This past July, Ai-Li H. ’22 was one of two youth artists commissioned by the MadArt Studio to paint a mural for their building on Westlake in South Lake Union. The 158×58 inch piece painted on mural cloth was installed onto the studio’s facade from July 5th until August 31st and now resides with the artist herself. Ai-Li first learned about the mural opportunity through a mentorship program called Urban ArtWorks which she described as “an organization that engages youth and communities in the creation of public art.” Together, Ai-Li and her mentor Stevie Shao began to visualize what their product would look like: “It was clear that we were going to utilize my concentric circle motifs in some form. From there, I began to think about the composition.” Over the past year, concentric circles (circles with a common center) had become a staple piece in Ai-Li’s art. She started toying concepts in her Lakeside Drawing and Painting class where she crafted both 3D and 2D circles, unknowingly laying the groundwork for her future mural.
The mural itself consists of three separate concentric circles, which Ai-Li described as each “chronologically recording this time, with the topmost circle representing the beginning of the pandemic, the middle recording my day-to-day experience, and the bottom representing the beginning of reopening.” Ai-Li’s use of different colors, patterns, and “energies” are complementary and opposing simultaneously.. By including this contrast, she hopes viewers will see how “layered juxtapositions create harmony or discordance, reflecting the contradictions and layers of my emotions. When linked together, the circles are an exercise in introspection that translates my personal experiences into a visual language.”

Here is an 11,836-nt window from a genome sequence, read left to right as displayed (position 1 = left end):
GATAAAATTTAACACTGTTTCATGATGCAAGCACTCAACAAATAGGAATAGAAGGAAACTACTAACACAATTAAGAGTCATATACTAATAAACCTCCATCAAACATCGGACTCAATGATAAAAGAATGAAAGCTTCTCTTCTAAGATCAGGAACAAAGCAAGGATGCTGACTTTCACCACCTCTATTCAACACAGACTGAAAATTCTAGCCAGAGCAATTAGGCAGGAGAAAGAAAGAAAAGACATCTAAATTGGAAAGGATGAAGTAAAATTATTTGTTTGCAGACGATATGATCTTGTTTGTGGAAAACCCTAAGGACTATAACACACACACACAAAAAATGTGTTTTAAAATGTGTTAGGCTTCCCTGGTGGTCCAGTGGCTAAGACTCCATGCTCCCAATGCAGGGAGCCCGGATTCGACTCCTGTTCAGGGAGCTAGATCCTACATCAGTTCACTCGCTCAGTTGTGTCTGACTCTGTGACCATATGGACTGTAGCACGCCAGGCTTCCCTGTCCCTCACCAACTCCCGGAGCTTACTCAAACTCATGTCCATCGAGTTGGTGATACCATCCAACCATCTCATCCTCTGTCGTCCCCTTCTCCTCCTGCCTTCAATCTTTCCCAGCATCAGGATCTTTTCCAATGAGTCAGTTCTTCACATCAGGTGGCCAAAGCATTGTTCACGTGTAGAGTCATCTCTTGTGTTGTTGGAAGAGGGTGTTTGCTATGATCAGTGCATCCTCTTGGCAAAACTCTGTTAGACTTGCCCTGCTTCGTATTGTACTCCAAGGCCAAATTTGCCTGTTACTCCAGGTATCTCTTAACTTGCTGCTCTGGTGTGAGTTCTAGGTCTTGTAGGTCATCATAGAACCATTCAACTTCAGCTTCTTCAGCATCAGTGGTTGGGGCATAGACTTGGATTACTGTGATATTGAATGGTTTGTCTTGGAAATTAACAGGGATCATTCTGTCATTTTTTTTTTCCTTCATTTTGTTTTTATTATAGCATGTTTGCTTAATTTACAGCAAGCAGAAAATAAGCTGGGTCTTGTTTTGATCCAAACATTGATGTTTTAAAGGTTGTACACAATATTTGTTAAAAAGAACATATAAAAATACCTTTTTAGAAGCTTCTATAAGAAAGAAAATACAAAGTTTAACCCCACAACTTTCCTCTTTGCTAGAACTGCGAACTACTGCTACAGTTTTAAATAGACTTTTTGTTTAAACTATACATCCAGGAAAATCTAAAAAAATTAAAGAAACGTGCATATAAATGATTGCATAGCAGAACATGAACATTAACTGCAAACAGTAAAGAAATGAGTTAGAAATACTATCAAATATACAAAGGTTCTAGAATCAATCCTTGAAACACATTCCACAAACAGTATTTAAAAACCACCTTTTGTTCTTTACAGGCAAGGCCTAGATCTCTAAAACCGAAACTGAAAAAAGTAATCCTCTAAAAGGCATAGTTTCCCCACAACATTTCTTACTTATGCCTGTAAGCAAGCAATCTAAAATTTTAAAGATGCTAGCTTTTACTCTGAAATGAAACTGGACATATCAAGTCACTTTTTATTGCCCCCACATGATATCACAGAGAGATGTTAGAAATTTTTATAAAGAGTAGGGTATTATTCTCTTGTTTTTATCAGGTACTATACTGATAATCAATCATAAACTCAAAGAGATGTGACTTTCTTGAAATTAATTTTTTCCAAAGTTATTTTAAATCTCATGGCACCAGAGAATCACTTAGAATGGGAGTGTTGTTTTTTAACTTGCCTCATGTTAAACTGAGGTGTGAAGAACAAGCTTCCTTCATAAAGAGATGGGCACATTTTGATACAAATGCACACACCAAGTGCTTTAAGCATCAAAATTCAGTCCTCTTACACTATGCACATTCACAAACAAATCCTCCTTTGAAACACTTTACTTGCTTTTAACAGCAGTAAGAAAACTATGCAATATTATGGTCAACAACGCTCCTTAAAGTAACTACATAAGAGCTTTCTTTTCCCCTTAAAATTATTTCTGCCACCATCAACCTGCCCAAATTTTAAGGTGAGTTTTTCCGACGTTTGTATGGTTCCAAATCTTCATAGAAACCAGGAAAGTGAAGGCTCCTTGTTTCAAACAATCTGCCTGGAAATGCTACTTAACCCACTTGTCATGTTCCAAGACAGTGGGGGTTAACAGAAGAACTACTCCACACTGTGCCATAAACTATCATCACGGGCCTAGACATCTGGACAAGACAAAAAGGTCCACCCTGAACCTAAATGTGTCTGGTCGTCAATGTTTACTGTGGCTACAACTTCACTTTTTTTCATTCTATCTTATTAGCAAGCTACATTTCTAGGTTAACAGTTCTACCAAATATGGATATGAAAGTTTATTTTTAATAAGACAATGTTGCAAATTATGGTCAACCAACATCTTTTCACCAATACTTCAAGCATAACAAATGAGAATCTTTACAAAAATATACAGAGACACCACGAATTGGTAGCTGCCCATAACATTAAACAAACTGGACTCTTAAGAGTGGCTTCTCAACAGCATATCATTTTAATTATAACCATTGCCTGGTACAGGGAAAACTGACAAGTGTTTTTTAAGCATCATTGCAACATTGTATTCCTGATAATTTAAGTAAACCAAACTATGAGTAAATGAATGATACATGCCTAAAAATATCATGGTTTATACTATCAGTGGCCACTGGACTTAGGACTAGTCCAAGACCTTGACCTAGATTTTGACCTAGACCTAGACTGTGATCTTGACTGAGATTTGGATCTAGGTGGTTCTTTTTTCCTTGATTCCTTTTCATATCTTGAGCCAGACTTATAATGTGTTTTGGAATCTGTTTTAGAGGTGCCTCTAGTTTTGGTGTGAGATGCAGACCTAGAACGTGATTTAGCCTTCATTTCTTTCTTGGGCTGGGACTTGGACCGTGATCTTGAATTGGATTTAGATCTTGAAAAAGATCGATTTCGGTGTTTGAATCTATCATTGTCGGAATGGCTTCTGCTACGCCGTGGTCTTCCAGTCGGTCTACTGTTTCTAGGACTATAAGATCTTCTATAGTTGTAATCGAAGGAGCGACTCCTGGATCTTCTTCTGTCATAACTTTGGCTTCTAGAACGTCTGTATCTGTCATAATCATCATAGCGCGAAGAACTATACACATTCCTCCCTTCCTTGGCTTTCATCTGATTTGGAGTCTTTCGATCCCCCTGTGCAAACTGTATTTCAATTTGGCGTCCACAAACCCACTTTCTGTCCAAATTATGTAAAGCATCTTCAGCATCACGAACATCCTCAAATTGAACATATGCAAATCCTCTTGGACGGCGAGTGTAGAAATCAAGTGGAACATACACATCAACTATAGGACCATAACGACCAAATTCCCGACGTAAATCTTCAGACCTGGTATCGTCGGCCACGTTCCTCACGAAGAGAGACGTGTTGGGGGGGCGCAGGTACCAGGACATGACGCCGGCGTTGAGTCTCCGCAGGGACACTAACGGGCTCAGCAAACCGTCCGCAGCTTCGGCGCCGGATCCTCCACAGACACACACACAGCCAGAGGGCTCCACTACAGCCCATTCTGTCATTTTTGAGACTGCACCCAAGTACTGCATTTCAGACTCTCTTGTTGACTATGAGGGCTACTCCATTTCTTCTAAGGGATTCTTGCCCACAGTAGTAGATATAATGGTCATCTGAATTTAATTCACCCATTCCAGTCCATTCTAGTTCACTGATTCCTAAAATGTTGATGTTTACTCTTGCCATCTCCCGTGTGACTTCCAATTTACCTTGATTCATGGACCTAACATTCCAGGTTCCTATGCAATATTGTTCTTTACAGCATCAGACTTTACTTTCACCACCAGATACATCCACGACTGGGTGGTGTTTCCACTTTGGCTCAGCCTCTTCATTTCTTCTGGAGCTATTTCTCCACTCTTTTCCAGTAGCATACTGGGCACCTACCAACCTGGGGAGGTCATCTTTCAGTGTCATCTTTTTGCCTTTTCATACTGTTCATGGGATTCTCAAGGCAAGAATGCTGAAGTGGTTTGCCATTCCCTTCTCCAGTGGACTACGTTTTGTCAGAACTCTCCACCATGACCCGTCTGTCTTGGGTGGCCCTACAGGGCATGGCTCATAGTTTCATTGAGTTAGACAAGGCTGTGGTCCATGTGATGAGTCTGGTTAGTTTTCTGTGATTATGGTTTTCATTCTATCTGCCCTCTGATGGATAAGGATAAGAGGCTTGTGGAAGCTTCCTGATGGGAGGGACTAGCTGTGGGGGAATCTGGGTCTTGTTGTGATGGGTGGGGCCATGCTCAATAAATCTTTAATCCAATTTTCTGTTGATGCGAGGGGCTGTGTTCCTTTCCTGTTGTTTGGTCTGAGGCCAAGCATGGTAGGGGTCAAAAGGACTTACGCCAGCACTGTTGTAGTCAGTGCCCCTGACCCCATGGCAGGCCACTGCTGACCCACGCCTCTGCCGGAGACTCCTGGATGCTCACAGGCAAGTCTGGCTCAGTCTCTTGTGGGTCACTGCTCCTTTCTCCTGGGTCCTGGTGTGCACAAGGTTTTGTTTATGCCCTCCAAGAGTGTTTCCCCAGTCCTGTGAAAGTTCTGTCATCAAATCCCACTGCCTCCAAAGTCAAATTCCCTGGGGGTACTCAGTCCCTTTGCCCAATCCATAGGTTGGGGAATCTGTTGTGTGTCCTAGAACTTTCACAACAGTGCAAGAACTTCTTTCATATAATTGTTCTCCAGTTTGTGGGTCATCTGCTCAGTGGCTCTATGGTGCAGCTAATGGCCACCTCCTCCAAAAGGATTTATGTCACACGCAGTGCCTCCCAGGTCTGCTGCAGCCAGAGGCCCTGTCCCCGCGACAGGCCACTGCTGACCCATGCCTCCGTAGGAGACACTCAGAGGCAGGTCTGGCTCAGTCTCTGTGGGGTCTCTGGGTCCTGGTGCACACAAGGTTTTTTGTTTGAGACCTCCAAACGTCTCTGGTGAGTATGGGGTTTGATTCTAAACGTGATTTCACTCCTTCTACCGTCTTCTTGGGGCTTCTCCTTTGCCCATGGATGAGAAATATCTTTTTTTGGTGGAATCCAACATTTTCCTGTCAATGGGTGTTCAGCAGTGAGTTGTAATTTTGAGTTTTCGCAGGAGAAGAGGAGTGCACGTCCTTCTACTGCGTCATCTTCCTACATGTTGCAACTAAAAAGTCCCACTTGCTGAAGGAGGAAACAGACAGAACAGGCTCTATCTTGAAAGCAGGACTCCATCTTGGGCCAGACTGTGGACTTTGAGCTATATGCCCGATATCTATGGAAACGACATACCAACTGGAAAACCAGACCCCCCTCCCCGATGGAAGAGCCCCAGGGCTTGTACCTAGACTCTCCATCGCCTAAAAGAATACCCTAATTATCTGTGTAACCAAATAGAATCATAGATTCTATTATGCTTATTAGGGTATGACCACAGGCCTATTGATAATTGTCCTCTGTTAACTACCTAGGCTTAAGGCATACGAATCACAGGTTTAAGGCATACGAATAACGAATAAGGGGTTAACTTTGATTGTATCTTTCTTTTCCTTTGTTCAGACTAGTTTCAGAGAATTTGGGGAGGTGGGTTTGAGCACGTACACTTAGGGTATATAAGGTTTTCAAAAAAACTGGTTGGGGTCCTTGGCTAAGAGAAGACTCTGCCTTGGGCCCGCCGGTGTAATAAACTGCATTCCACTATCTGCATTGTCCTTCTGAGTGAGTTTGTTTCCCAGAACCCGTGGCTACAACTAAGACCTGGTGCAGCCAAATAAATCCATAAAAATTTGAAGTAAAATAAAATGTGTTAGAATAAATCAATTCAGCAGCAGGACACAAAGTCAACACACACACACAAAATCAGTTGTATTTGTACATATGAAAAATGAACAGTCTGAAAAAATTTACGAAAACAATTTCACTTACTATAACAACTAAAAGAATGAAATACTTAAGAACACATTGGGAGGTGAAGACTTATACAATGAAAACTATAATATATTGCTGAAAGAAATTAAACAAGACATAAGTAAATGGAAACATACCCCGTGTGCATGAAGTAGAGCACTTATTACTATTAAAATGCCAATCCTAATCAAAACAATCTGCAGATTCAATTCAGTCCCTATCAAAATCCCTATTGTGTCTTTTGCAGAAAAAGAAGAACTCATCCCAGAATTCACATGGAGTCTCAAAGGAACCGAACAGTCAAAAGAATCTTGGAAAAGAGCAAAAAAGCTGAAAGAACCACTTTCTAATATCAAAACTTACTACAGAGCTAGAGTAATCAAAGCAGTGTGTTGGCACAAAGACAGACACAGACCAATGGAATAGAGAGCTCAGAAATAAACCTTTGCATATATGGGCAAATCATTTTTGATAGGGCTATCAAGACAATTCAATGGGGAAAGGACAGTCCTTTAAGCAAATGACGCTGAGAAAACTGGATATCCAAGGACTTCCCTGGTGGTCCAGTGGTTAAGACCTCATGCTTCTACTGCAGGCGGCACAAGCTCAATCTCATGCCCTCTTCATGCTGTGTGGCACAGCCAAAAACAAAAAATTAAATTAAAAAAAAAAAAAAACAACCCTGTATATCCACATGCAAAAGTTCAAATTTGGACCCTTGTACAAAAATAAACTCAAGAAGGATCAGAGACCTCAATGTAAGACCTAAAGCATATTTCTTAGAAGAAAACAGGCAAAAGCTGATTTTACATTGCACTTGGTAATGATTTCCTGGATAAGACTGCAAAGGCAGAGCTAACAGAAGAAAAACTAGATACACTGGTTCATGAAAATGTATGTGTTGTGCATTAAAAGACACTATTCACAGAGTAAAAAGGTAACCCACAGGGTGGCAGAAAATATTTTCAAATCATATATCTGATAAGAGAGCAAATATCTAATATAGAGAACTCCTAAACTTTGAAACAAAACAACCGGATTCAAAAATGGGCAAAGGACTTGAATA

The 21-hour mural painting process provided Ai-Li time to reflect on her art-making process: “I learned that I like to hesitate and take my time when making choices or writing, which can be a positive and negative thing.” On the other hand, Ai-Li believes that working with her mentor Stevie has shifted this perspective: “I saw that the mural painting process necessitated speed, and I did not need to be so precious with all of my decisions.” While she is proud of her work, Ai-Li cannot help but think about what different colors, patterns, or imagery she would alter now, an inner dialogue many Lakesider perfectionists can relate to.
In addition to working on her mural, Ai-Li served as a counselor at an Urban ArtWorks and Parkour Visions summer camp, where, in a reversal of roles, she worked as a mentor to a group of 9-12-year-olds who created their own mural. In the future, Ai-Li plans on pursuing art throughout college, but at present, she sees creating as a form of relaxation. While Ai-Li’s mural has since been taken down, you can visit her Instagram @ailihollander.art or Madart Seattle and Urban Artworks’s Instagram pages to see images of her piece.